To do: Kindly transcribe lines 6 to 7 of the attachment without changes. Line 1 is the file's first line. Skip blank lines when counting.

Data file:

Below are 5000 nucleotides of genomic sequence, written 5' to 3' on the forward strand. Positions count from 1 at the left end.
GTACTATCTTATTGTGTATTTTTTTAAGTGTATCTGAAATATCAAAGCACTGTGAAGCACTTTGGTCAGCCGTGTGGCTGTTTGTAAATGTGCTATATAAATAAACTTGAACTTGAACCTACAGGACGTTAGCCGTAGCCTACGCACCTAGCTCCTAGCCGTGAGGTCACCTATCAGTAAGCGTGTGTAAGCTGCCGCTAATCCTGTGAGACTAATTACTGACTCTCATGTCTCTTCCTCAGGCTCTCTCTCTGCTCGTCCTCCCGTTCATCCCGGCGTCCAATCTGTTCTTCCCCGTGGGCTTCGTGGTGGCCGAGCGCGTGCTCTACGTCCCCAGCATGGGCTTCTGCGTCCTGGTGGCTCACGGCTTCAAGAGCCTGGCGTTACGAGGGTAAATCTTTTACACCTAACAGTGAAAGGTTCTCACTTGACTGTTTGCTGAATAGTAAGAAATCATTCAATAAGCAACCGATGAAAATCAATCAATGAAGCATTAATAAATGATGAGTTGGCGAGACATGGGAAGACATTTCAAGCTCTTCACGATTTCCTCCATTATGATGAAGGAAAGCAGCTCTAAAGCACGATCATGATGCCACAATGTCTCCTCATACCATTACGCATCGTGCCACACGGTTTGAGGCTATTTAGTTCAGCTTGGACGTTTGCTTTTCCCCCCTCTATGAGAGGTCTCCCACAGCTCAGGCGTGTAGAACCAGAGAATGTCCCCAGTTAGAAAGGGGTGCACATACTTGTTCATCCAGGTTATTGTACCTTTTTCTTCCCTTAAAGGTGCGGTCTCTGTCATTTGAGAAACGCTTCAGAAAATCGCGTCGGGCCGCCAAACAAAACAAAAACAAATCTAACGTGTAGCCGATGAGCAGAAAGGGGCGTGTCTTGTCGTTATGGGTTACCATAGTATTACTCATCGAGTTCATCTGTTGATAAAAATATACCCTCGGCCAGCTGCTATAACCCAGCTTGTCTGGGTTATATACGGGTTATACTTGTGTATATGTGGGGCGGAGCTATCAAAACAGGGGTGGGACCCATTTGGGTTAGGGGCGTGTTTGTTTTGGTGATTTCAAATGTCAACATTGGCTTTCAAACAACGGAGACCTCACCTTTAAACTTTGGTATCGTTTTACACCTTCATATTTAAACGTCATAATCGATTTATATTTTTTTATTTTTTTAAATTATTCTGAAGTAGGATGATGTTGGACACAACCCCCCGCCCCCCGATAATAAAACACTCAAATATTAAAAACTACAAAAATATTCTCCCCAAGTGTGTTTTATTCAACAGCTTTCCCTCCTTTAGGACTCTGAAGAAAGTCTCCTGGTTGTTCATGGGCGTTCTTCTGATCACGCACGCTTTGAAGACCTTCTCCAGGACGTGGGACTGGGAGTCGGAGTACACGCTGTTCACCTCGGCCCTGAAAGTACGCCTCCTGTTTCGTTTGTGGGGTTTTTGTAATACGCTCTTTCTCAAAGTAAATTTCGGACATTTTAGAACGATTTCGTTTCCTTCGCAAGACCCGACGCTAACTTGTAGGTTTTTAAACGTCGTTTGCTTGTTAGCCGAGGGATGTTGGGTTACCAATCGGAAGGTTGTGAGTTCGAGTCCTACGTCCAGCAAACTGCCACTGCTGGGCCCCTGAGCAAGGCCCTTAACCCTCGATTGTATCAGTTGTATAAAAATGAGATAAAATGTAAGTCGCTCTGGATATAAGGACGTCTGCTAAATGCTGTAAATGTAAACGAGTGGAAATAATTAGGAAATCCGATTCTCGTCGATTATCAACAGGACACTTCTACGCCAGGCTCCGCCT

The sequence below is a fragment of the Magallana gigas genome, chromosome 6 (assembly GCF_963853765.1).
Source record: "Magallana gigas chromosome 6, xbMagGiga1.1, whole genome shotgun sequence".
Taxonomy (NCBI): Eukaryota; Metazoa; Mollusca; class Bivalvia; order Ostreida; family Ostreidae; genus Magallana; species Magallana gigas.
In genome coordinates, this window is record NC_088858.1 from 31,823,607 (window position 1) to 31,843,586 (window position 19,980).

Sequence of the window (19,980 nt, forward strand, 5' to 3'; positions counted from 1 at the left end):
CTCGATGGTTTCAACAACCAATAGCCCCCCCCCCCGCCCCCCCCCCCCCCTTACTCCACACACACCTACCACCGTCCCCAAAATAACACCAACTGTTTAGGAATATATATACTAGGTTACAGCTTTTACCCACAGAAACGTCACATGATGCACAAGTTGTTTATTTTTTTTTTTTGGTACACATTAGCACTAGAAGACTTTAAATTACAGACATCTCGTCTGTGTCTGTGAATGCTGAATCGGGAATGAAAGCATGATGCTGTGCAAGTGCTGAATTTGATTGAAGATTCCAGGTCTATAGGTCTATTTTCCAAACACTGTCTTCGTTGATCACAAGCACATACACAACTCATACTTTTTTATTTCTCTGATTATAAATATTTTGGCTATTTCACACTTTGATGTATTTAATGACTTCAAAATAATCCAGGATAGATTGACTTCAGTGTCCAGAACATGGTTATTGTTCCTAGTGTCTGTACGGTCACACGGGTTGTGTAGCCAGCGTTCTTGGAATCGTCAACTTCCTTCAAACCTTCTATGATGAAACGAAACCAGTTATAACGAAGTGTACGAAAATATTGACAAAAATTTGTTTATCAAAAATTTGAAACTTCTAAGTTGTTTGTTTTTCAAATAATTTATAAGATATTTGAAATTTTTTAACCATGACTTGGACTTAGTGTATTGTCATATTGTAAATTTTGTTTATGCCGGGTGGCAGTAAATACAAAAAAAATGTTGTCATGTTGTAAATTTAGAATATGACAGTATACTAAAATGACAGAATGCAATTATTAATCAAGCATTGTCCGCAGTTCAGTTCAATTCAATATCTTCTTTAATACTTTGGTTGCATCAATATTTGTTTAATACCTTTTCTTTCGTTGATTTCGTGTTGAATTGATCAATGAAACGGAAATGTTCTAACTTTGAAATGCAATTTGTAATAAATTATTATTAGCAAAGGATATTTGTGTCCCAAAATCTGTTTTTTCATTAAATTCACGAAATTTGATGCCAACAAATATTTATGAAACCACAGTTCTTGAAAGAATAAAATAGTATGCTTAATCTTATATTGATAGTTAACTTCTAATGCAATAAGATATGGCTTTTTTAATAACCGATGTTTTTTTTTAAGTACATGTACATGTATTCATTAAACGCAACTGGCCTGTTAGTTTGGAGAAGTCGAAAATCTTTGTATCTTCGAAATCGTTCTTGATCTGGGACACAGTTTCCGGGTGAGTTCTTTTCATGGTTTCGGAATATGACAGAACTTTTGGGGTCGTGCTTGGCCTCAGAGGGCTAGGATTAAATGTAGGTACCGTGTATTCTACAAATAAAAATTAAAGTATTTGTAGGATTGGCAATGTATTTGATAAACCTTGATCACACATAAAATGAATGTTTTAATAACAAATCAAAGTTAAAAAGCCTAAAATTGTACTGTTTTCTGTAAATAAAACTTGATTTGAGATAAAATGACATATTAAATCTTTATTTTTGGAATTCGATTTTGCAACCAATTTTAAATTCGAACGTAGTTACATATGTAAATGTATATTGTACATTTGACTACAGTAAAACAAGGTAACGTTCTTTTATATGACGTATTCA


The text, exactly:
In genome coordinates, this window is record NC_088858.1 from 31,823,607 (window position 1) to 31,843,586 (window position 19,980).

Sequence of the window (19,980 nt, forward strand, 5' to 3'; positions counted from 1 at the left end):